So you’re applying for a mortgage, you think you have everything lined up right, you get pre-approved. Great! And then you get… conditional loan approval? What is that? What are the conditions?
What is a conditional approval?
A conditional approval is a step between pre-approval and closing. It means your loan approval is subject to conditions that must be met before the loan can close.
After you fill out a loan application, an underwriter investigates and verifies to make sure there are no mistakes or discrepancies. If you received conditional approval, the underwriter will make sure your conditions have been met in order to offer final approval on your loan.
What can lead to conditional approval?
Here are a few examples of conditions that might be listed on the conditional approval for your mortgage.
Unfinished appraisals. Loan approval depends, in part, on the appraised value of the property, since that affects the loan-to-value ratio. Perhaps your appraisal hasn’t reached the underwriter yet or it needs correction. Maybe additional comparable sales need to be included in your appraisal. These tasks can take time, and your loan approval might depend on their completion.
Debt. If you’re selling one home to buy another, odds are good you may still have some mortgage left to pay on the first house. Until it sells, you’ll still have that debt as a liability, which factors into your debt-to-income ratio and affects your eligibility for the loan. Your conditional approval may require that debt be paid off.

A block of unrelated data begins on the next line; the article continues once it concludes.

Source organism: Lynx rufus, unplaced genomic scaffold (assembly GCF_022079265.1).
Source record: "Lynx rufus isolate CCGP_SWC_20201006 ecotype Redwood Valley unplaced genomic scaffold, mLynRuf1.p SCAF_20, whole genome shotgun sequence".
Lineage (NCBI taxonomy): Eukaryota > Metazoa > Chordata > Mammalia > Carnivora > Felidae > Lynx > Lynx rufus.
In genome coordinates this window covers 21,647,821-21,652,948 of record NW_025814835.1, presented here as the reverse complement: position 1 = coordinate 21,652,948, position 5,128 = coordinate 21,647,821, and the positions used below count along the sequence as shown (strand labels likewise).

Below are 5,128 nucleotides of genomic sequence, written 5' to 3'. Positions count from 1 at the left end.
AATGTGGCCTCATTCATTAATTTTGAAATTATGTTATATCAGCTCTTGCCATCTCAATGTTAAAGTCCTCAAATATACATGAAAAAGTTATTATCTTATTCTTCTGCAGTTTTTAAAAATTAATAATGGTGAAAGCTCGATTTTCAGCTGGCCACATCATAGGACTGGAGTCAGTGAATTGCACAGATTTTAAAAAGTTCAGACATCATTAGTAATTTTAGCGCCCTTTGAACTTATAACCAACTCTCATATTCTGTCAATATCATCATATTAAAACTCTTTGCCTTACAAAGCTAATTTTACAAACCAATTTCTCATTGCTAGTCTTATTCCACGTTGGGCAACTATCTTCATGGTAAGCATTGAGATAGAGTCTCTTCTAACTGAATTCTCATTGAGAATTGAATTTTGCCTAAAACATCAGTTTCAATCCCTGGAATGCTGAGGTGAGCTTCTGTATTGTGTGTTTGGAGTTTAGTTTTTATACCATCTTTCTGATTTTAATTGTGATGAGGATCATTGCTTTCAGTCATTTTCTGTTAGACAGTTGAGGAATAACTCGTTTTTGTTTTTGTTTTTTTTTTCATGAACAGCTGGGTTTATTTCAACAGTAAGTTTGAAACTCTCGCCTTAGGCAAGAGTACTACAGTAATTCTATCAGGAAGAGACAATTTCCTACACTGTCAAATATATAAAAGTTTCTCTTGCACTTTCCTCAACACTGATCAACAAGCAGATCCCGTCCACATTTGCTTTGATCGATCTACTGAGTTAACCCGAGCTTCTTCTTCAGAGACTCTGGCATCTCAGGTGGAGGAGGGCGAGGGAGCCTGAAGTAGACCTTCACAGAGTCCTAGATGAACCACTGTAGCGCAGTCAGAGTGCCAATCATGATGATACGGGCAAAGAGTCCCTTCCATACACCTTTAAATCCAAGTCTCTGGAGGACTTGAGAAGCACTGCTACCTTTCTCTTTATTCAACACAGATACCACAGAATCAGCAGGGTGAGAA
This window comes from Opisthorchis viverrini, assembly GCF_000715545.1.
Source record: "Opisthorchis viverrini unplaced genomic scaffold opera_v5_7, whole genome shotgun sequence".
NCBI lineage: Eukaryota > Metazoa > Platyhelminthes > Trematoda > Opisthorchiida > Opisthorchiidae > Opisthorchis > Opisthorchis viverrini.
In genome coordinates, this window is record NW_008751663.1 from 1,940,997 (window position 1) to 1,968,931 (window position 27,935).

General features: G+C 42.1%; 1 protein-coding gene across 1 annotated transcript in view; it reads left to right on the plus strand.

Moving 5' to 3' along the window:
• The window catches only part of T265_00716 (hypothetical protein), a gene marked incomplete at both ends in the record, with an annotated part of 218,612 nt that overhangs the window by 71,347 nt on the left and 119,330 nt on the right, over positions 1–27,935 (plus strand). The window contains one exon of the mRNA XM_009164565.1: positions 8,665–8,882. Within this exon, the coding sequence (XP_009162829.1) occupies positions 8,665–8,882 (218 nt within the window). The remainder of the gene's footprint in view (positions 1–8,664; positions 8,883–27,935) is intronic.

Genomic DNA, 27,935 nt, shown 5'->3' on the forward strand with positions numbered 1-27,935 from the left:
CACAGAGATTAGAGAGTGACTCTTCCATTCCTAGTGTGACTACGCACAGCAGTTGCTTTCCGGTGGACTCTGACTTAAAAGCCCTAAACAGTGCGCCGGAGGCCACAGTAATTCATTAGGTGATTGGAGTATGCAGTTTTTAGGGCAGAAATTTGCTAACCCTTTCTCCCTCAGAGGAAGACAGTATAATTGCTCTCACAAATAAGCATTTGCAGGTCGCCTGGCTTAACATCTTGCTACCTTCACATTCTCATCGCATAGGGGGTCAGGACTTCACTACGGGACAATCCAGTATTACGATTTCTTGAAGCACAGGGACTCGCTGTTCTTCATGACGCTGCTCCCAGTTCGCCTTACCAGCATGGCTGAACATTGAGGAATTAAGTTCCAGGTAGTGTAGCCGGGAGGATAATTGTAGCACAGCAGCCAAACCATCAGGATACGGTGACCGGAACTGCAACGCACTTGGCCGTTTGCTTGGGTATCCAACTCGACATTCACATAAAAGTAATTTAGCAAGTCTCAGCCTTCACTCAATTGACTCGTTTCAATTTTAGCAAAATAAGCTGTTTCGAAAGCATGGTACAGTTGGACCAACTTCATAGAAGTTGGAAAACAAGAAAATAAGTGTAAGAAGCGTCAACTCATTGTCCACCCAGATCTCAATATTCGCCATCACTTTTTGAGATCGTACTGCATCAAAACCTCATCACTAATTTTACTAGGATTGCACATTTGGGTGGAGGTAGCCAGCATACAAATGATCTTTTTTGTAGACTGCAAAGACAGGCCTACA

Negative items on your credit report. Sometimes a piece of information on an applicant’s credit report is damaging enough to cause loan application rejection. is the item may be an error, like a judgment that was already satisfied, or something you can quickly resolve, like a collection account you can pay off right away. The conditional approval gives you the chance to follow up with your loan underwriter to show that the item is no longer an issue.
Waiting on a deposit. Sometimes getting a down payment together means moving around money from several banks or cashing in investments. Part of the underwriter’s job is to verify the source of all the funds. In the interim, conditional approval allows you to continue to move forward in the home buying process. Once the funding sources check out, your condition is met.
Employment verification. How fast your employer gets back to your underwriter can be the difference between spending a couple of days in conditional approval and a week or longer. It’s always a good idea to let your employer know when such an important phone, email, or verification request letter might be coming.
What You Should Do About Your Conditional Approval
Even if your loan moves forward in the process, your final approval and closing could be jeopardized by unmet conditions. The keys to passing this phase are good communication with your realtor, the loan officer, and your lender, and, just as importantly, paperwork that is in order. Resolve all issues as quickly as possible, and make sure your loan officer is in the loop at every stage. Keep copies of everything, so that you can show the underwriter, on demand, the evidence that you have met all the conditions.